Merchants Cope With PCI Compliance - Page 2
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Because security involves more than just passing PCI audits, enterprises should take a holistic view of their security efforts. Implement proper security measures throughout the organization from the start rather than just patch in PCI compliance.
"The biggest concern we have is that people will get this false sense of security thinking they've passed the audit and that's enough," Taylor McKinley, product manager for Fortify Software, told InternetNews.com.
"You need to build your applications properly, secure them, test them and then make sure they remain secure," McKinley explained. "Then you put in mechanisms to alert you, so if something happens, you can react quickly."
The process is an analogy to how architects implement security for a building, said McKinley, whose company offers application life cycle security and source-code analysis tools.
He continued: "You look at the blueprints and make sure there aren't any holes people can get into; then you put in your security tools -- the locks on doors, the alarms -- then you put in TV cameras and monitor the building to make sure nobody breaks in."
That sounds good, but, as any cop will tell you, there's no such thing as a building that can't be broken into. Any application or computer system can be hacked if someone wants to badly enough.
"It's not possible to achieve perfect security," Danny Allan, director of security research for IBM's Rational software line, told InternetNews.com. "You want to implement practices and software and approaches that make an organization secure enough."
"The PCI standard is not about making things perfectly secure, it's about giving a level of assurance," Allan added.
He recommended that enterprises don't just look at what the security problems are, but why they appear. "Security issues change, if not daily, at least monthly or early, but why they appear hasn't changed -- at least in the 15 years I've been in the business."
Knowing why security issues appear helps developers write good code. "The why focuses on what doesn't change, and that's best practices for writing high-quality code," Allan said.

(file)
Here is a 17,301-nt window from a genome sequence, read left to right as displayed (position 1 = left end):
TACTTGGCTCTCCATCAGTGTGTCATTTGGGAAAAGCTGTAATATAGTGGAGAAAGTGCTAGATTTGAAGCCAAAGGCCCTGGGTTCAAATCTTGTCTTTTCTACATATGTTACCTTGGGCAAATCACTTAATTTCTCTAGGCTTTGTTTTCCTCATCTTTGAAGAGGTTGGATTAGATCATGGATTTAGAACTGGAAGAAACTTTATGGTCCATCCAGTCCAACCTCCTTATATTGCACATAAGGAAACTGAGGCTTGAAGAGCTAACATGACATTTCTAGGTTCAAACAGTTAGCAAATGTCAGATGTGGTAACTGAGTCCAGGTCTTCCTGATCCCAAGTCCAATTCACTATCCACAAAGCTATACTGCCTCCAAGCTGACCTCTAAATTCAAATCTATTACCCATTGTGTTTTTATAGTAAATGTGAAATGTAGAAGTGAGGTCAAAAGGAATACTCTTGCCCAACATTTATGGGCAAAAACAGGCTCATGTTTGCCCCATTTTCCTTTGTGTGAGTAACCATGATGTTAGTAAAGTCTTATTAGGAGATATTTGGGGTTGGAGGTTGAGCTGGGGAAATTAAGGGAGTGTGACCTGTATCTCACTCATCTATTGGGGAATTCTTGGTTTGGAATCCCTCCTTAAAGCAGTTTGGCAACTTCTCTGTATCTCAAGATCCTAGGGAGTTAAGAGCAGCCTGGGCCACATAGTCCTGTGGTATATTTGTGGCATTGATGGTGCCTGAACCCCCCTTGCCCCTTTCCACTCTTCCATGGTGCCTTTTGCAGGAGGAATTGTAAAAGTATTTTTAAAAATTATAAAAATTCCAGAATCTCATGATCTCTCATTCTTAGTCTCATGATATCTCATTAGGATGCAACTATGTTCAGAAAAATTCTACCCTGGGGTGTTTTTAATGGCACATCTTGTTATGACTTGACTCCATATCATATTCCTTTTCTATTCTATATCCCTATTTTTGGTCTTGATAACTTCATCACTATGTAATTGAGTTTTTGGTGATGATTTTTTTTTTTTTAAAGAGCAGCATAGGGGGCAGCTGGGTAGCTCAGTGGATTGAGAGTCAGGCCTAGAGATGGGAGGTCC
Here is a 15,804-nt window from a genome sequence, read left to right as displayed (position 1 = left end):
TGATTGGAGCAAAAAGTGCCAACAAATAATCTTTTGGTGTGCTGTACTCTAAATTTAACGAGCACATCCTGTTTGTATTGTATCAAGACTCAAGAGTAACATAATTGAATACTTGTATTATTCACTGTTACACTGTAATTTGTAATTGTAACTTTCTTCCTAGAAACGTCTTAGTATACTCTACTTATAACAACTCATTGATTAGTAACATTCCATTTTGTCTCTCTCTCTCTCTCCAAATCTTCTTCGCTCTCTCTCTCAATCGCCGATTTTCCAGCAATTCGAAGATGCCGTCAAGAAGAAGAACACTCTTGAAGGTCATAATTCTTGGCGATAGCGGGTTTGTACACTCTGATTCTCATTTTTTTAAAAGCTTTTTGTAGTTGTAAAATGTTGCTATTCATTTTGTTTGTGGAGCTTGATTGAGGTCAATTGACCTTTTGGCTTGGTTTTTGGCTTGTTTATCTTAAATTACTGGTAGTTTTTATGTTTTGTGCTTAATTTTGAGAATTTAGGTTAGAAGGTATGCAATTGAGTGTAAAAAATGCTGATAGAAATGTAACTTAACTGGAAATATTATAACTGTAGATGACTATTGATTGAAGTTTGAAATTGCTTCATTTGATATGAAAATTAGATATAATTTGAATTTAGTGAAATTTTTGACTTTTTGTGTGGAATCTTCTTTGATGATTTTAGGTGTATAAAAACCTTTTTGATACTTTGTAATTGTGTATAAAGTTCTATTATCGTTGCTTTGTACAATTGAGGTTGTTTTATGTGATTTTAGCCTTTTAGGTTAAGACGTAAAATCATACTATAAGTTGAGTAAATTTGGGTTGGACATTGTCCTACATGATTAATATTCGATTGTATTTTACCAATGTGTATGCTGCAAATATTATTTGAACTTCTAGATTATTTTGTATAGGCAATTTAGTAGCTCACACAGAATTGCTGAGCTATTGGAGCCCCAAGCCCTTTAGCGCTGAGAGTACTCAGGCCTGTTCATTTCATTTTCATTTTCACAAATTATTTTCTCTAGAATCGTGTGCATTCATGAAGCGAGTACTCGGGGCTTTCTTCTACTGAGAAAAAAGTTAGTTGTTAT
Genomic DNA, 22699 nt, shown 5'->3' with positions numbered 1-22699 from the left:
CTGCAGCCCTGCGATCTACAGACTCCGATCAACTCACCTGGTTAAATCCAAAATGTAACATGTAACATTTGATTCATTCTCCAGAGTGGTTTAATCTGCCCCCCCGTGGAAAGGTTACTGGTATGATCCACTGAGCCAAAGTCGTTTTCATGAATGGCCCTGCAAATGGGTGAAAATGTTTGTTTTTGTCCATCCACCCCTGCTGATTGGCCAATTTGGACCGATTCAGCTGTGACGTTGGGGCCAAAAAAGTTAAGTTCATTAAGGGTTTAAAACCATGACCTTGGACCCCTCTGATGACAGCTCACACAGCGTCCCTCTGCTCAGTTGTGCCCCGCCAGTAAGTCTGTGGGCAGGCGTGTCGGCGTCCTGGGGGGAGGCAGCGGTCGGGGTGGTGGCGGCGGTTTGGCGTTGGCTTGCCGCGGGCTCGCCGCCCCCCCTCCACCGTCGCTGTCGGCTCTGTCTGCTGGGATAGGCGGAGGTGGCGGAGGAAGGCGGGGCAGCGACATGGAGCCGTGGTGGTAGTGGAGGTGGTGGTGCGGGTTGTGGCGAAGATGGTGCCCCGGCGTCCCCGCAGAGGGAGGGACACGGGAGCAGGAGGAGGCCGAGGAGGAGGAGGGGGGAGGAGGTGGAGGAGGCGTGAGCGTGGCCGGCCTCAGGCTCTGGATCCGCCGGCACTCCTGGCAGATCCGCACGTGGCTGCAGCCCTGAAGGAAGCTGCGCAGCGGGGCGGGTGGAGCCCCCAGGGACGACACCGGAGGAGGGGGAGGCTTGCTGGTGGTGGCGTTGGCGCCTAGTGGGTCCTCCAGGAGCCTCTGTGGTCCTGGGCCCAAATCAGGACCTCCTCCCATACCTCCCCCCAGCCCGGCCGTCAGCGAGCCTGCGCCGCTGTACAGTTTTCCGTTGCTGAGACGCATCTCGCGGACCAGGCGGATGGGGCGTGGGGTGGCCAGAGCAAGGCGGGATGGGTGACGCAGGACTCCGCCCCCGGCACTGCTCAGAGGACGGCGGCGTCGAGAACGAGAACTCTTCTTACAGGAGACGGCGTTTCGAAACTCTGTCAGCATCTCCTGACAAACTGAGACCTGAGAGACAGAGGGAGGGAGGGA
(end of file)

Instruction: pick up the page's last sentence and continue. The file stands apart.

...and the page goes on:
Know your system
"More often than not, retailers don't know how their POS system works, it's a black box," said John Dasher, director of product management at PGP, which makes e-mail and data-encryption products.
Find out if the system encrypts the data it keeps on the hard drive that is sent back to the head office daily.
Merchants must remember that their minimum-wage employees have access to all the data transmitted to the head office daily, which could open the door to a security breach.
"There isn't rigorous analysis over the life cycle of that data; leading companies look at the system head to toe and not just at one spot," said Dasher, whose company delivers an integrated encryption framework.
"Don't just shoot from the hip and buy a product to solve a particular problem; look at where the data's stored, whom it's transmitted to, where it's archived."
While retailers should look at their entire enterprise data protection strategy, from cradle to grave, they shouldn't wait until their assessment is completed before putting in solutions.
"Don't sit around and boil the ocean before you start moving forward," Dasher said, adding that straightforward technological options that can help solve the problem," Dasher said.
For example, putting encryption on devices in retail outlets is a good start while you are assessing your IT systems. "You have to be both strategic and tactical simultaneously," Dasher explained.
As part of the tactical approach, use some sort of automated tool on your code to identify as many security problems as possible and fix those before applying any sort of PCI solution, Qualys PCI solutions manager Sumedh Thakar told InternetNews.com.
Once that's done, you can take more detailed actions such as reviewing sections of your code.
Next page: Centralized approach